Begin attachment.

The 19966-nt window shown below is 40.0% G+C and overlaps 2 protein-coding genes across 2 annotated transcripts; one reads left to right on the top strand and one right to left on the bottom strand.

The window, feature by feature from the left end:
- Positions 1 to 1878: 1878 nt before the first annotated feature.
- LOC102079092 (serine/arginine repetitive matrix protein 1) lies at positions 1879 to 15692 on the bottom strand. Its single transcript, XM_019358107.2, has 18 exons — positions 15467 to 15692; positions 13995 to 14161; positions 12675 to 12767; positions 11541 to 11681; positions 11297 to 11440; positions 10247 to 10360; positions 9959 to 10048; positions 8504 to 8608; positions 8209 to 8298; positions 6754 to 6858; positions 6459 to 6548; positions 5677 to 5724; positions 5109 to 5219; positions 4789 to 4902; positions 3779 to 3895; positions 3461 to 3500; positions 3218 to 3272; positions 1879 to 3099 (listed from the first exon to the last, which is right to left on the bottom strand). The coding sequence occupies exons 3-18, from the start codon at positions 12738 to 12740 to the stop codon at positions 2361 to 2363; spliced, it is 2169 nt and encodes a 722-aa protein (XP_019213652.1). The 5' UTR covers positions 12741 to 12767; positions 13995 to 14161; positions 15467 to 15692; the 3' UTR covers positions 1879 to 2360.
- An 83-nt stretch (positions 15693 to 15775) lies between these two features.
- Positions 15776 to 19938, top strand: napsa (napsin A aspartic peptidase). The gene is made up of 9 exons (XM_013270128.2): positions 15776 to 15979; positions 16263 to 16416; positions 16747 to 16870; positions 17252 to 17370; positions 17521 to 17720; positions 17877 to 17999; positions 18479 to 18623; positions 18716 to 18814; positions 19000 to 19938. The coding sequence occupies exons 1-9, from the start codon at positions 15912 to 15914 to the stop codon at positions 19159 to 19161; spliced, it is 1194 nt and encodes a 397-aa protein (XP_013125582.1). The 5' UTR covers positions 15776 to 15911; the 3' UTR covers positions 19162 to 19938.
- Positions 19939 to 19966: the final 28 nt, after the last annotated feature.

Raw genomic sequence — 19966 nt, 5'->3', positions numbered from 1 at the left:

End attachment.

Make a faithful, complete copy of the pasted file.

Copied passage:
The 19966-nt window shown below is 40.0% G+C and overlaps 2 protein-coding genes across 2 annotated transcripts; one reads left to right on the top strand and one right to left on the bottom strand.

The window, feature by feature from the left end:
- Positions 1 to 1878: 1878 nt before the first annotated feature.
- LOC102079092 (serine/arginine repetitive matrix protein 1) lies at positions 1879 to 15692 on the bottom strand. Its single transcript, XM_019358107.2, has 18 exons — positions 15467 to 15692; positions 13995 to 14161; positions 12675 to 12767; positions 11541 to 11681; positions 11297 to 11440; positions 10247 to 10360; positions 9959 to 10048; positions 8504 to 8608; positions 8209 to 8298; positions 6754 to 6858; positions 6459 to 6548; positions 5677 to 5724; positions 5109 to 5219; positions 4789 to 4902; positions 3779 to 3895; positions 3461 to 3500; positions 3218 to 3272; positions 1879 to 3099 (listed from the first exon to the last, which is right to left on the bottom strand). The coding sequence occupies exons 3-18, from the start codon at positions 12738 to 12740 to the stop codon at positions 2361 to 2363; spliced, it is 2169 nt and encodes a 722-aa protein (XP_019213652.1). The 5' UTR covers positions 12741 to 12767; positions 13995 to 14161; positions 15467 to 15692; the 3' UTR covers positions 1879 to 2360.
- An 83-nt stretch (positions 15693 to 15775) lies between these two features.
- Positions 15776 to 19938, top strand: napsa (napsin A aspartic peptidase). The gene is made up of 9 exons (XM_013270128.2): positions 15776 to 15979; positions 16263 to 16416; positions 16747 to 16870; positions 17252 to 17370; positions 17521 to 17720; positions 17877 to 17999; positions 18479 to 18623; positions 18716 to 18814; positions 19000 to 19938. The coding sequence occupies exons 1-9, from the start codon at positions 15912 to 15914 to the stop codon at positions 19159 to 19161; spliced, it is 1194 nt and encodes a 397-aa protein (XP_013125582.1). The 5' UTR covers positions 15776 to 15911; the 3' UTR covers positions 19162 to 19938.
- Positions 19939 to 19966: the final 28 nt, after the last annotated feature.

Raw genomic sequence — 19966 nt, 5'->3', positions numbered from 1 at the left: